Budget 2023: Why Narendra Modi government’s last full budget should focus on health sector?

India’s health infrastructure needs more attention. PTI

Next year, from 2024, the country will hold general elections, which will be a vote-on-account. So, 2023 will be the last full budget of the Narendra Modi government since coming to power in 2019.

COVID-19 has made us realize the importance of health to our economy. So, it is high time the nation gives health its due share, which is long overdue.

Budget allocation to the health sector should consider the following:

1) The National Health Policy (NHP-2017) released in 2017 promised to increase health expenditure by 2.5 percent by 2025. In 2023, it must go to 1.80 percent. It must include allocations for public hospitals, diagnostics, pharmaceuticals and digital health, including R&D and capacity building for healthcare at all levels.

2) Health care is a public good. If India wants to become a developed country by 2047, healthcare must be made tax-free. Rising health care costs make the poor poorer, and people are shocked to see people avoid treatment because of expensive health care in the private sector.

3) Jan Yadhi and AMRUT stores should have a separate budget for providing free and subsidized medicines on the lines of PDS.

4) The number of senior citizens is now over 130 million, and the incidence of cancer is increasing. We need to build hospices and care homes (including community centers) in every city. Budgets must be allocated as in mission-mode programs.

5) India is a young country with an average age of less than 30 years, so it is time to allocate at least Rs 30,000 crore for a comprehensive sexual and reproductive health programme. Otherwise, the burden of unwanted pregnancies, STDs and related mental health disorders will become widespread.

6) We must implement ‘The Giving Back to Society Programme’ mentioned in NHP-2017. The government must allocate at least Rs 500 crore for its implementation, so that the care providers who want to contribute can serve the needy sections of the society.

7) Some cities lack primary diagnostics and specialized care, and this must be a focus area to strengthen government infrastructure in line with NHP-2017. We must introduce pin-code-based mapping of services so that people do not have to cross golden hours to get any level of care. I see no reason why we should encourage large healthcare chains to enter small towns. Providers in these small towns should be able to provide health care, and the government must ‘only’ fund the performance gap of local providers and subsidize their services while ensuring quality of care is appropriate and outcome-based. Disclosure of results should be made mandatory, and those who achieve the desired results should be encouraged.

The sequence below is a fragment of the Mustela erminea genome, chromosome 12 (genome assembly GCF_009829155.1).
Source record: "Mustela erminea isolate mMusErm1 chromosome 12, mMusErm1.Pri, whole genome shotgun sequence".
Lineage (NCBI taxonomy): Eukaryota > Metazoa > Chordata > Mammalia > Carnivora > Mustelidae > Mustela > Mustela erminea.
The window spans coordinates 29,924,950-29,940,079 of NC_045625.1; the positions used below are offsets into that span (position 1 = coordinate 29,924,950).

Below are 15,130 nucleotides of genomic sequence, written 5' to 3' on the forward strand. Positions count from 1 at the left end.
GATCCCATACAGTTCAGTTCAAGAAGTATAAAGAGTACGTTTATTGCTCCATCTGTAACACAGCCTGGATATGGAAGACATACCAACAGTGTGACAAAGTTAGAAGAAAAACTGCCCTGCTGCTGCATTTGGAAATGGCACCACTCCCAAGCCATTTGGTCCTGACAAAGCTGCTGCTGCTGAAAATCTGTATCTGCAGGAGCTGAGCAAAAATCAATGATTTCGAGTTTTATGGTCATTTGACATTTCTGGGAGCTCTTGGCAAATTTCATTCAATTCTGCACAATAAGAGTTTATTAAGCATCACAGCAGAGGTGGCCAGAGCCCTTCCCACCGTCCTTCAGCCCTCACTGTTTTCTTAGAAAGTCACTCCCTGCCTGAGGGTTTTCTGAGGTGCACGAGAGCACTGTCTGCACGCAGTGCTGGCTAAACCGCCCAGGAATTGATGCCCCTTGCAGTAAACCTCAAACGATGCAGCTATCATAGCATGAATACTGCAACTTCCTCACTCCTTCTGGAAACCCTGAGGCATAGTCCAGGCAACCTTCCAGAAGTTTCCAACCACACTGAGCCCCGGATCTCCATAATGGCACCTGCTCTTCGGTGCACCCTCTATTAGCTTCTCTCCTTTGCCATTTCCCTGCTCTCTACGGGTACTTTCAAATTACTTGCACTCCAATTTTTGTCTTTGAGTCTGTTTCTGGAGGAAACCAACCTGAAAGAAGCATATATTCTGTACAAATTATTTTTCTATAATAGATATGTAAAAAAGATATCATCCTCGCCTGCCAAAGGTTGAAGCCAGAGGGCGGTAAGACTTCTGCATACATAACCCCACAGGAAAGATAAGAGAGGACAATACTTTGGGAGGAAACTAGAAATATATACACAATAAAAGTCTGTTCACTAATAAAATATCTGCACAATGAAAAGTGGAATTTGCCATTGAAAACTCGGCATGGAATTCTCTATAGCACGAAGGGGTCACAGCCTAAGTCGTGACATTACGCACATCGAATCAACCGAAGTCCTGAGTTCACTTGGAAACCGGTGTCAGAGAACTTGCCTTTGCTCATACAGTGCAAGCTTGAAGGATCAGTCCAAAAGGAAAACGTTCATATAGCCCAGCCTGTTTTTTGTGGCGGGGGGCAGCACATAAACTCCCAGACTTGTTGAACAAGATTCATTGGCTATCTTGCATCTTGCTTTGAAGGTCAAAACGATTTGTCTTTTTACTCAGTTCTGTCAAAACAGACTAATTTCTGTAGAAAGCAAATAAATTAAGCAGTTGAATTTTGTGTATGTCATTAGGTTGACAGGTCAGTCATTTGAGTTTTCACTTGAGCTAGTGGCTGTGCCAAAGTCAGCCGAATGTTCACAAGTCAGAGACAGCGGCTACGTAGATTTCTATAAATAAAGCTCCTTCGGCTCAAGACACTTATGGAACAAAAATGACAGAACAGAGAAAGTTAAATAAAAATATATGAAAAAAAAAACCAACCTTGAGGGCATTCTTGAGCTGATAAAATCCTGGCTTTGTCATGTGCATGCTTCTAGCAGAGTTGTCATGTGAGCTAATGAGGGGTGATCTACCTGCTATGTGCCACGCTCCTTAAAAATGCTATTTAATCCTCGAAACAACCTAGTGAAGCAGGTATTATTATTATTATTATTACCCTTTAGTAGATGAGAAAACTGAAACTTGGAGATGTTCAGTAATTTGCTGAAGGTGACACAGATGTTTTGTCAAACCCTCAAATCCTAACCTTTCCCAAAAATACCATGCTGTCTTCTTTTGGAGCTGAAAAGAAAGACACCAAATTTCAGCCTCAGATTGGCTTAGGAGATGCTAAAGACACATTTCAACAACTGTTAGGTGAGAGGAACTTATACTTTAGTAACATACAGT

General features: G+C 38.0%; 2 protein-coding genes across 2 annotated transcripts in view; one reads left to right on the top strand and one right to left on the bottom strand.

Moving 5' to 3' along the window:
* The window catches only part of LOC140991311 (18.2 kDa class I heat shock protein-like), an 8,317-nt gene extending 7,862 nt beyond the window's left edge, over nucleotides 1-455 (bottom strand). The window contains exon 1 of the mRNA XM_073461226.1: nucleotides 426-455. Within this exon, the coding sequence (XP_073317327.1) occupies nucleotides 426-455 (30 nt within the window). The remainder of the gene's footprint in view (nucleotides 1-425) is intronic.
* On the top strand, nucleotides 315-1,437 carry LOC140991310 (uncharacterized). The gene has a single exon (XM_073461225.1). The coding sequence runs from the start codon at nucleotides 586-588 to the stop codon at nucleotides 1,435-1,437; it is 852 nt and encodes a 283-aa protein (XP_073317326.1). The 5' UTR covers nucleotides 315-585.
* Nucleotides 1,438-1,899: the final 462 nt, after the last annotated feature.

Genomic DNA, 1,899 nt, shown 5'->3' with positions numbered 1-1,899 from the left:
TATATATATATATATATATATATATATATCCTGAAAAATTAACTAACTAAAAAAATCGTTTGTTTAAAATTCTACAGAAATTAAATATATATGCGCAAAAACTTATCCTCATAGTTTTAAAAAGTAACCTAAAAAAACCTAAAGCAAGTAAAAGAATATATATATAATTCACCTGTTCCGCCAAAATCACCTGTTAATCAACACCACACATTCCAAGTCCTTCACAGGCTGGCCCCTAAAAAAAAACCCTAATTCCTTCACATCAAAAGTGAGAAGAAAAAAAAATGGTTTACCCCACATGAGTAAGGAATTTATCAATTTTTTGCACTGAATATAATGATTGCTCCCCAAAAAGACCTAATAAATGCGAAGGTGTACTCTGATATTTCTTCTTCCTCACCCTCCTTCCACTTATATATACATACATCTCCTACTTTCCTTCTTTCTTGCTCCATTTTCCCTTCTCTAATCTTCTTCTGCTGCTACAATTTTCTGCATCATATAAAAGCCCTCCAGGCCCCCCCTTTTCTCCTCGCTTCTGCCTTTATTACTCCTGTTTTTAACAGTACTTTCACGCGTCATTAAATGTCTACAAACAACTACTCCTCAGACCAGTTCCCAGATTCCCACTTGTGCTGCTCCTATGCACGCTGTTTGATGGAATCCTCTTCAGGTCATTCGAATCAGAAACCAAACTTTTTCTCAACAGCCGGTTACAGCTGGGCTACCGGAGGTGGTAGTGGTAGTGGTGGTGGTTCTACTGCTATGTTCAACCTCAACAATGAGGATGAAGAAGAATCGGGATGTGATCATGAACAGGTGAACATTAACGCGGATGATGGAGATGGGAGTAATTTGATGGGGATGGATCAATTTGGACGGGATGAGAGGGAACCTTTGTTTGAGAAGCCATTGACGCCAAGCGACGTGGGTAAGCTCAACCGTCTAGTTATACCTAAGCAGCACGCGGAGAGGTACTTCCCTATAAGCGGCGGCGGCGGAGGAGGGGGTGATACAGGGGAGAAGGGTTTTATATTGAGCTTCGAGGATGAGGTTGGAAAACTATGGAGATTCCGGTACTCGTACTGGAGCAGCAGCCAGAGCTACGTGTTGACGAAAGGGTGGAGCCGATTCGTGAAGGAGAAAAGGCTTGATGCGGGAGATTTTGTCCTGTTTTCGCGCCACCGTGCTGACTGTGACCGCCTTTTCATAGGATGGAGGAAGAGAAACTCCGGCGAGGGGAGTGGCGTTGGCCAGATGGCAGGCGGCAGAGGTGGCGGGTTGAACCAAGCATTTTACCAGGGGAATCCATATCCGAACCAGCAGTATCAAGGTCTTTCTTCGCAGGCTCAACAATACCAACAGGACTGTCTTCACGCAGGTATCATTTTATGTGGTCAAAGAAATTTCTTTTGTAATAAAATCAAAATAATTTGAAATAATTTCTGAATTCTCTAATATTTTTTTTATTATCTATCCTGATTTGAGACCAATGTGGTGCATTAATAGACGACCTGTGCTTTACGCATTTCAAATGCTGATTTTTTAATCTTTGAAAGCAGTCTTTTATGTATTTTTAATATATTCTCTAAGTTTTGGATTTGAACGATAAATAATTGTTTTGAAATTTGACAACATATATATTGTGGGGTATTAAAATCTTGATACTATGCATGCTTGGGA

8) There is an urgent need to provide horse van services to all government hospitals and cities. My mother was a class one government servant when she died, the hospital refused an ambulance to take her body home and we had to carry the body wrapped in a bed sheet in the boot of our three-wheeler. The same is seen now and then with the carrying of the dead in two-wheelers or handcarts. People in healthcare should not be stripped of their dignity and even more so, when the system fails to save lives. The government must ensure that every government hospital and every city should have a horse van service like an ambulance, which must be a part of the NHM.

9) Women’s health is the biggest challenge of our time. It should follow the life-cycle approach and not just the reproductive cycle approach and must be holistic. This is key to achieving ‘Health for All’. Women’s health programs must be re-embedded with Integrated Child Development Services (ICDS). Women and Child Development Department (WCD) along with other programs must be brought under Ministry of Health and Family Welfare (MoHFW) and increased budget allocation.

10) During my tenure as Advisor to the Union Health Minister, I introduced digital dashboards to track beneficiaries for ‘coverage’ and ‘usage’ (usage) of various government schemes. It must be introduced under the National Health Mission (NHM) / National Health Authority (NHA) with a separate IT budget.

11) The government must ensure that the community-based monitoring mentioned in NHP-2017 is not paper-based and has a budget for grassroots input. It should be prohibited to hold review meetings in five-star hotels in the last quarter to finalize the health budget. The review should take place in a community setting, and there should be a budget for monitoring and evaluation.

Health is a unique electoral proposition (UEP), and a government that invests in health will never lose an election. Investing in health will be a compelling proposition for voters, and for the Modi government to win the 2024 elections with huge mandates, focusing on health and education will undoubtedly break 2019 records.

The author is the founder of Health Sangsad and Digital Health Academy. He tweeted @rajendragupta. Opinions expressed are personal.

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